Spring 2022 HKU

When architects talk about the environment, what do we really mean? Does it refer to nature, or its very opposite (the “built”)? This seminar is a search to clarify the paradoxical relationship between architecture and nature, not as binary opposites or universal whole, but the emergence of new kinds of objects, which itself includes buildings and projects, subjects, including their producers, maintainers, audiences and consumers, as well as the context of their conceptualization and reception.

We focus on a particular relationship between the natural and the built: water and house. The first part of the seminar questions the nature of the architectural work itself. This involves the close-reading of four modern houses and their entangled relationship to water, in order to structure a new method to understand and analyse the design of a house and its aquatic context. The second part of the seminar explores the architectural articulation between nature and our built environment. This takes students to visit fishing villages along Hong Kong waterfront and uncover their living and building stories. We will conclude this parallel study of the historical canons and the present-day vernacular with an audio-visual project to speculate on the possible design techniques as means of cultivating the natural world.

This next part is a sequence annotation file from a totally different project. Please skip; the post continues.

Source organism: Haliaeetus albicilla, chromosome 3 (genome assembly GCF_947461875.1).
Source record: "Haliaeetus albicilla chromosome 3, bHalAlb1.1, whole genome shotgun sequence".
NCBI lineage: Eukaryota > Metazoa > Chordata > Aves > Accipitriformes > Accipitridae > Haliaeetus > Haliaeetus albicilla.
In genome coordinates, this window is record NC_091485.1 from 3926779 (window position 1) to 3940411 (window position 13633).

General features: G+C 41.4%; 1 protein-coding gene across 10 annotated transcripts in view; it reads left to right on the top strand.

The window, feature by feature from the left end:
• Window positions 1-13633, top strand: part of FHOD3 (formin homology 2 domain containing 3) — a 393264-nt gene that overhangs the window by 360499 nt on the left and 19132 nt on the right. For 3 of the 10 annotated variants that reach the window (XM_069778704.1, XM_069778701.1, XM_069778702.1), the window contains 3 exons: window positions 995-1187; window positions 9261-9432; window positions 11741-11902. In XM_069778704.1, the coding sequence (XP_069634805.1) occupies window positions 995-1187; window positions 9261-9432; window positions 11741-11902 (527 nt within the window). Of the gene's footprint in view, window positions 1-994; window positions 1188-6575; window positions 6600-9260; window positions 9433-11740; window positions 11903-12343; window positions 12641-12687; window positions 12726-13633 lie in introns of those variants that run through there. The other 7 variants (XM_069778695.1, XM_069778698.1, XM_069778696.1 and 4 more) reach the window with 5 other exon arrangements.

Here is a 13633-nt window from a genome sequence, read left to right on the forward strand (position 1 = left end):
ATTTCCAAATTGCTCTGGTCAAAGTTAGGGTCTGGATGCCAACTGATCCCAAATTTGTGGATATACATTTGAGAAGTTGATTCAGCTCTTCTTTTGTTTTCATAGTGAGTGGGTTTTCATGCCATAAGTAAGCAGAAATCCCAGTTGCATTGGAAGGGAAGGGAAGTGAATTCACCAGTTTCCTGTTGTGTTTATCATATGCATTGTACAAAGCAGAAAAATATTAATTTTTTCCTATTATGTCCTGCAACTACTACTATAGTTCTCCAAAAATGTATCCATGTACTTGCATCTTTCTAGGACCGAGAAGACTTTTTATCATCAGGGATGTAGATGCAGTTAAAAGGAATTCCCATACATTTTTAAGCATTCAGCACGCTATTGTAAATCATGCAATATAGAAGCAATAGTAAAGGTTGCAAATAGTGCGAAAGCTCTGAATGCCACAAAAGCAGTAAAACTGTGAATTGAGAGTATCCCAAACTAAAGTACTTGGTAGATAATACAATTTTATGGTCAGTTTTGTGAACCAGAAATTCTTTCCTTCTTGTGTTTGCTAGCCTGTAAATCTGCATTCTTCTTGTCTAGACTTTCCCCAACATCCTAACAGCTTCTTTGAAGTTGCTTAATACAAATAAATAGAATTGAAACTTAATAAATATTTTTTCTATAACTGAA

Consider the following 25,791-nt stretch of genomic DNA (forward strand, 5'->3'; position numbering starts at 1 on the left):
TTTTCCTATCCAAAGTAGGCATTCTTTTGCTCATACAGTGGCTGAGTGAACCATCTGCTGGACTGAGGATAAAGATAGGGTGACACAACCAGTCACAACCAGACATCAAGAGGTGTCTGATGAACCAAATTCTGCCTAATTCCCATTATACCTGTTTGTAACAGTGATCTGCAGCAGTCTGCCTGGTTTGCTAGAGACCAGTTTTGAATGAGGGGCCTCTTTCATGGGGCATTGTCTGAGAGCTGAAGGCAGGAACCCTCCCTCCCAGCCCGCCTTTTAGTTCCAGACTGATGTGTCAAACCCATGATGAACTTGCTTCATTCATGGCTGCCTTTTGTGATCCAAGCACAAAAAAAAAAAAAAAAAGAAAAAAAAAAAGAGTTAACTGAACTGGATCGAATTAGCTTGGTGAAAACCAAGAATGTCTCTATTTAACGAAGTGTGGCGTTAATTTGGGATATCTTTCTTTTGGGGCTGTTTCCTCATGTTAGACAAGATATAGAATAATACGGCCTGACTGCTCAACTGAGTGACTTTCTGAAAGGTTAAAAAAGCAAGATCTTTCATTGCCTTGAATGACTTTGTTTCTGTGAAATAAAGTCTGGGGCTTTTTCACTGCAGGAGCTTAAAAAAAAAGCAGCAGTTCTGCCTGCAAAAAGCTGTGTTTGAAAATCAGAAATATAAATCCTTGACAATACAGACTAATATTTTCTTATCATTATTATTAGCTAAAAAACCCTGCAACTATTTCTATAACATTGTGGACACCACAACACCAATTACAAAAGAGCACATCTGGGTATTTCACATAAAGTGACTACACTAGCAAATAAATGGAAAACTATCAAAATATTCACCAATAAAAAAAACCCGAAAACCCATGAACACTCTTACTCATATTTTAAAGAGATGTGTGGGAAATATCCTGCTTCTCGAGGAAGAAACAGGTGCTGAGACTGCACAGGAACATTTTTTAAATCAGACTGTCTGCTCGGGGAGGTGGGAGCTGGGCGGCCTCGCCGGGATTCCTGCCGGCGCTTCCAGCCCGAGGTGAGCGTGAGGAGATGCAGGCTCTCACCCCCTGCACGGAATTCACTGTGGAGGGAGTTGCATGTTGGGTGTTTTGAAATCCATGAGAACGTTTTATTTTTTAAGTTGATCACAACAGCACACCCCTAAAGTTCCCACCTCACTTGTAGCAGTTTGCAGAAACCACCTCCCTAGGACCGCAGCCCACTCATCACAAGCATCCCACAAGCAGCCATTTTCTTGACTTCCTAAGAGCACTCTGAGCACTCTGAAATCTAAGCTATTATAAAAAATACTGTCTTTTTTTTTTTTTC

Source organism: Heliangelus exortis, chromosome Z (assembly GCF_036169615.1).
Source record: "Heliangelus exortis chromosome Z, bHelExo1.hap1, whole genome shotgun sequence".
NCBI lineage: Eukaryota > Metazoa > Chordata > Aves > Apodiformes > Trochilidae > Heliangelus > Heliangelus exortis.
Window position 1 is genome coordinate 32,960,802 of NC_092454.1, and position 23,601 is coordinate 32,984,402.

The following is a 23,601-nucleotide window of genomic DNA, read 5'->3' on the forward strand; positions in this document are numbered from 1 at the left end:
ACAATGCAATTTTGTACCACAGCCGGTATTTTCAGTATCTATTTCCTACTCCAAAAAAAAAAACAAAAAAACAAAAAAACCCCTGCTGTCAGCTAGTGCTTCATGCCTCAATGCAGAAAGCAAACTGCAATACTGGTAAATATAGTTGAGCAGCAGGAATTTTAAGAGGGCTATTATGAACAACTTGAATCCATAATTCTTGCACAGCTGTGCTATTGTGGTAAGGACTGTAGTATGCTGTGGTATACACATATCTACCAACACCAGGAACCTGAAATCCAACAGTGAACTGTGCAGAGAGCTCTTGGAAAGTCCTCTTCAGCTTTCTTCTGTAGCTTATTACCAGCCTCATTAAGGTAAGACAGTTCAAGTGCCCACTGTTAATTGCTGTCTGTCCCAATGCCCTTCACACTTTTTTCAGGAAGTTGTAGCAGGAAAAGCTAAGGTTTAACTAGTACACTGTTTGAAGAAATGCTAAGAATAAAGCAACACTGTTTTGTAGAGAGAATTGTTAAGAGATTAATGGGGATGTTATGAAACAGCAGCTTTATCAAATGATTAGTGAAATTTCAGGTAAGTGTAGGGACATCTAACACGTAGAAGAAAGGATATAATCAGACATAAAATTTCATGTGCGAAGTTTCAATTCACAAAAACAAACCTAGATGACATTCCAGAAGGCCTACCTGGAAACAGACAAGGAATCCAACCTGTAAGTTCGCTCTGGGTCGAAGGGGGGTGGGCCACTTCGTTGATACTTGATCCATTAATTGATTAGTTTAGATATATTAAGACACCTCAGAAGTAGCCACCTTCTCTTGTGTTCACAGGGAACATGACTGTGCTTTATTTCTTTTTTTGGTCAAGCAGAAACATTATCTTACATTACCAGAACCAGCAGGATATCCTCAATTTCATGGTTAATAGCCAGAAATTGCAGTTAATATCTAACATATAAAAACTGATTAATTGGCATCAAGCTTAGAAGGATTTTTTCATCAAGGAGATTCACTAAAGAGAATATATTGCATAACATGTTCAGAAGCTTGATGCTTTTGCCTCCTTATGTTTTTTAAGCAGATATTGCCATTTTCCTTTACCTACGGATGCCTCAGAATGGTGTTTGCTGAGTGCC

Students in this course will become familiar with literature on the history and theory of architecture and its design method, as well as selected text on environmental science and humanities, feminist/gender/queer theories, and recent scholarly and artistic materials on Hong Kong living culture. Through close reading primary source materials, students contribute to a collective research project that will result in a future exhibition.

Students / Chau Tsz Yau, Guo Yuhui, Hui Sum Yuen, Lau Fu, Lo Tin Wai Tivian, Lu Sihan, Wang Ruei-cyuan, Fang Ruiyao, Guo Yilin, Li Yangchen, Mei Shuwen, Wu Changrong, Yim Hoi Lam Talia, Zhang Haowe, Fan Dianzhang, Hui Joyce Tze Yuet, Lau Kok Yi, Wu Jue, Li Jing